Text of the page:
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The anatomy of a cataract treated with the femtosecond laser is fundamentally different from a standard cataract. Specifically, the cortex is fused at the capsulotomy, and standard hydrodissection fails due to pneumodissection. This paper will evaluate a technique of direct irrigation to facilitate cortical removal in FLACS cases.
Lake, et al, described a technique of "second-wave" hydrodissection to facilitate the separation of cortex from the capsule in femtosecond laser-assisted cataract surgeries. Their technique was to direct a jet of irrigating BSS from outside the capsule toward the junction of fused cortex and cut capsule. This author has found that piercing the cortical layer near the junction of the fused cortex and capsule facilitates entry to this plane. The irrigation then has direct access to the cortico-capsular plane. With either technique, any disruption in the cortical layer will disrupt the progression of the wave.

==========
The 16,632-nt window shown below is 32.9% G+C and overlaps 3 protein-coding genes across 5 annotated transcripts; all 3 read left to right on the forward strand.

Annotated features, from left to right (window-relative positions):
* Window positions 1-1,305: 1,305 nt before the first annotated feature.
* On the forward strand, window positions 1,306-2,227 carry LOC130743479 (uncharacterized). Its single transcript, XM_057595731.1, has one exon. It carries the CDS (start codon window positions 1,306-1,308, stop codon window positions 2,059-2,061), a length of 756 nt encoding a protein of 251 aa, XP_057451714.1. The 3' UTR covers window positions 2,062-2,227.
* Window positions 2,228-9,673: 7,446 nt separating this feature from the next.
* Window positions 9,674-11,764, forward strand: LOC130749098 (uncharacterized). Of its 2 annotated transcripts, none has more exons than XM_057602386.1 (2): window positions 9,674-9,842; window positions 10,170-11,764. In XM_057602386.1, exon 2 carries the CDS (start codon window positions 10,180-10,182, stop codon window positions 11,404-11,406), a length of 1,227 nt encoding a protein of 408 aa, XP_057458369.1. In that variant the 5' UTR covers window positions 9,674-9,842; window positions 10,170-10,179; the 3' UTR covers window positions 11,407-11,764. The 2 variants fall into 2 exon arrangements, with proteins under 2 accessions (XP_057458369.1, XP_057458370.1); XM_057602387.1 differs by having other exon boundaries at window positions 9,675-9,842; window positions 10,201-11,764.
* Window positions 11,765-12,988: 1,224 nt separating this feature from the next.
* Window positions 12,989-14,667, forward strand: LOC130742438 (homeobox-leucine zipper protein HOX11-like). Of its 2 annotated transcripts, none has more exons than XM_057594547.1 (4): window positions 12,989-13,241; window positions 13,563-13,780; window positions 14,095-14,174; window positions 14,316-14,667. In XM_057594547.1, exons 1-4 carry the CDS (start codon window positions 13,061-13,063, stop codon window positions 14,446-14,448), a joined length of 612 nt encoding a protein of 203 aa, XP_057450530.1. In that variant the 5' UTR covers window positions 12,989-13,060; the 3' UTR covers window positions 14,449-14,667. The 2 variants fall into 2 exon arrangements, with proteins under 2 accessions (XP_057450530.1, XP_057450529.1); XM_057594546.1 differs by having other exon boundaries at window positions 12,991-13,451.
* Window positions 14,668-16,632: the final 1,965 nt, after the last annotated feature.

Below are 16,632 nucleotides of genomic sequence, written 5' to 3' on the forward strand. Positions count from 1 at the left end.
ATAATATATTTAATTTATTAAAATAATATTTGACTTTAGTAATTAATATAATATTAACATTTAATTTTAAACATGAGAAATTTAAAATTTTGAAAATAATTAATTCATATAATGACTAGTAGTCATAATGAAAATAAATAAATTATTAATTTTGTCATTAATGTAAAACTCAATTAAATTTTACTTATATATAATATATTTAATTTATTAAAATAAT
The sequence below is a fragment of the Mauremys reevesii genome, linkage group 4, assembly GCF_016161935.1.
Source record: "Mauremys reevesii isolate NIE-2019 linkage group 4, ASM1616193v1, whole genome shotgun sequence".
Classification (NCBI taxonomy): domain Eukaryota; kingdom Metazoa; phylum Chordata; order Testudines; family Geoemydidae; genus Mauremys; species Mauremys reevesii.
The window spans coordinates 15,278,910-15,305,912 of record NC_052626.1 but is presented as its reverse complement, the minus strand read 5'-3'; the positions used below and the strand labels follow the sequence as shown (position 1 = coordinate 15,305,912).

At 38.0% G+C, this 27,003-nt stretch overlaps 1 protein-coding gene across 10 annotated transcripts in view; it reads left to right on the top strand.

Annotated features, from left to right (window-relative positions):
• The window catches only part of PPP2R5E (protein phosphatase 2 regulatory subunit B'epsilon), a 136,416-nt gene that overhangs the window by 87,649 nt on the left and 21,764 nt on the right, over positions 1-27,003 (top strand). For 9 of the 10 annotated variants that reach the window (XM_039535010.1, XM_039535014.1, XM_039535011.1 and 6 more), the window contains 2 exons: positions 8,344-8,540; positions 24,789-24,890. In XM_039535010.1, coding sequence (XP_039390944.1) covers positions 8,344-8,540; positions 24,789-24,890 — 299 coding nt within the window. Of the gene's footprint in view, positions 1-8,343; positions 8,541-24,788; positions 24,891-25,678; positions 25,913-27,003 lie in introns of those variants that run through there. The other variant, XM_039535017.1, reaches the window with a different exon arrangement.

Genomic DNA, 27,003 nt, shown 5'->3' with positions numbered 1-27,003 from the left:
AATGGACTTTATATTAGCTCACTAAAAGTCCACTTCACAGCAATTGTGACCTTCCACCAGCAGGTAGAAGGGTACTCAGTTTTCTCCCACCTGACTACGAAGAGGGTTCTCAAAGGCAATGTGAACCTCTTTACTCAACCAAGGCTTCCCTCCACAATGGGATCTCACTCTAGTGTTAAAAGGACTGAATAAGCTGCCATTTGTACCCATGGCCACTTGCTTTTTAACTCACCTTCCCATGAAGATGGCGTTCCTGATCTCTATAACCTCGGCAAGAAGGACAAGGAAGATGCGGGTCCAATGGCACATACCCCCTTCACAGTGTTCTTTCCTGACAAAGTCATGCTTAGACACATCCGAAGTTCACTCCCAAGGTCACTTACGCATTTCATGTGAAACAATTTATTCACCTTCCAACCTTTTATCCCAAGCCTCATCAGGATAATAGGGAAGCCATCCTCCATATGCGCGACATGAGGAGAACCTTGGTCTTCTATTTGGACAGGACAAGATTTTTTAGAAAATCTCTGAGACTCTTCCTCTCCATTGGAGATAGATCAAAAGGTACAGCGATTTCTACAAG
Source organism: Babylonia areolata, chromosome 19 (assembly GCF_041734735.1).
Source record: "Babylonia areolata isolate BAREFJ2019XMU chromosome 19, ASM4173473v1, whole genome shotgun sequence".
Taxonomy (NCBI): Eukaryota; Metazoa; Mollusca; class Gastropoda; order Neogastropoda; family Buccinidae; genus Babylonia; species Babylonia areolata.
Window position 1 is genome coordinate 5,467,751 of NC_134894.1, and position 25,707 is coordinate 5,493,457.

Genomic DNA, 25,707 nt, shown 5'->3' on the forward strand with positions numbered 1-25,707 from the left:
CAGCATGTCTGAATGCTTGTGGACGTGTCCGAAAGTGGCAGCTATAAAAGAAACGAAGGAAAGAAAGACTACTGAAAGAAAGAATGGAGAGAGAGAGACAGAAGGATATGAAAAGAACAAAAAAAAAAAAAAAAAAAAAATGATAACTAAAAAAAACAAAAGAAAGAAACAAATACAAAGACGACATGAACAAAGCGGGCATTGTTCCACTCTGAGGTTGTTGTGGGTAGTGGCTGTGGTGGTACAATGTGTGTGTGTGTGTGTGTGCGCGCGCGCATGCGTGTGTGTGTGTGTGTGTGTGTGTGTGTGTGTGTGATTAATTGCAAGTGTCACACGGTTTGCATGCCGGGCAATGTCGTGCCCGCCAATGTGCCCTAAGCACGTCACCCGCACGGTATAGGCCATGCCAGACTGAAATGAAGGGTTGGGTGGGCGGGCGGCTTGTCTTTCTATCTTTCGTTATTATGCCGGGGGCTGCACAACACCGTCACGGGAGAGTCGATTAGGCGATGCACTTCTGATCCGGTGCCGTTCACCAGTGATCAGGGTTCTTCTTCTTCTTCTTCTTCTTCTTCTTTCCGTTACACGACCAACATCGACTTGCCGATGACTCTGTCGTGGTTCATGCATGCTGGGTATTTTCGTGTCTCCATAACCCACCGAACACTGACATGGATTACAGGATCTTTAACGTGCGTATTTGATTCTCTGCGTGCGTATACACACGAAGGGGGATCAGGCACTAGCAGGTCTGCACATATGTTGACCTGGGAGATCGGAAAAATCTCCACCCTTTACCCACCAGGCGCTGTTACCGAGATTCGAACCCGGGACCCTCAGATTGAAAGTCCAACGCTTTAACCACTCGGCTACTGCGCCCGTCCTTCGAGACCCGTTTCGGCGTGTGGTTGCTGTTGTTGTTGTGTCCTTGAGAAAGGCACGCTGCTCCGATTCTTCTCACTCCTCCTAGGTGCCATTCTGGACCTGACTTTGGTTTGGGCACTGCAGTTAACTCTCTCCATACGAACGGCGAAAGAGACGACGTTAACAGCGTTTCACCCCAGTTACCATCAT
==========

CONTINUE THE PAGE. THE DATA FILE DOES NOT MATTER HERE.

The technique is quite effective in removing cortex nearly completely, but only in specific situations. By utilizing the directed flow of irrigation in several locations around the edge of the capsule, cortical separation can still be facilitated. This paper will review 100 consecutive FLACS procedures for the suitability and efficacy of this technique.
"Second-Wave Hydrodissection" as described by Lake, et al, is a highly effective method of removing cortex in FLACS. Its efficacy is dependent on an intact cortical layer following nuclear removal. By slightly modifying the original technique, the utility of the second-wave is enhanced, and can be used to facilitate cortical removal in FLACS.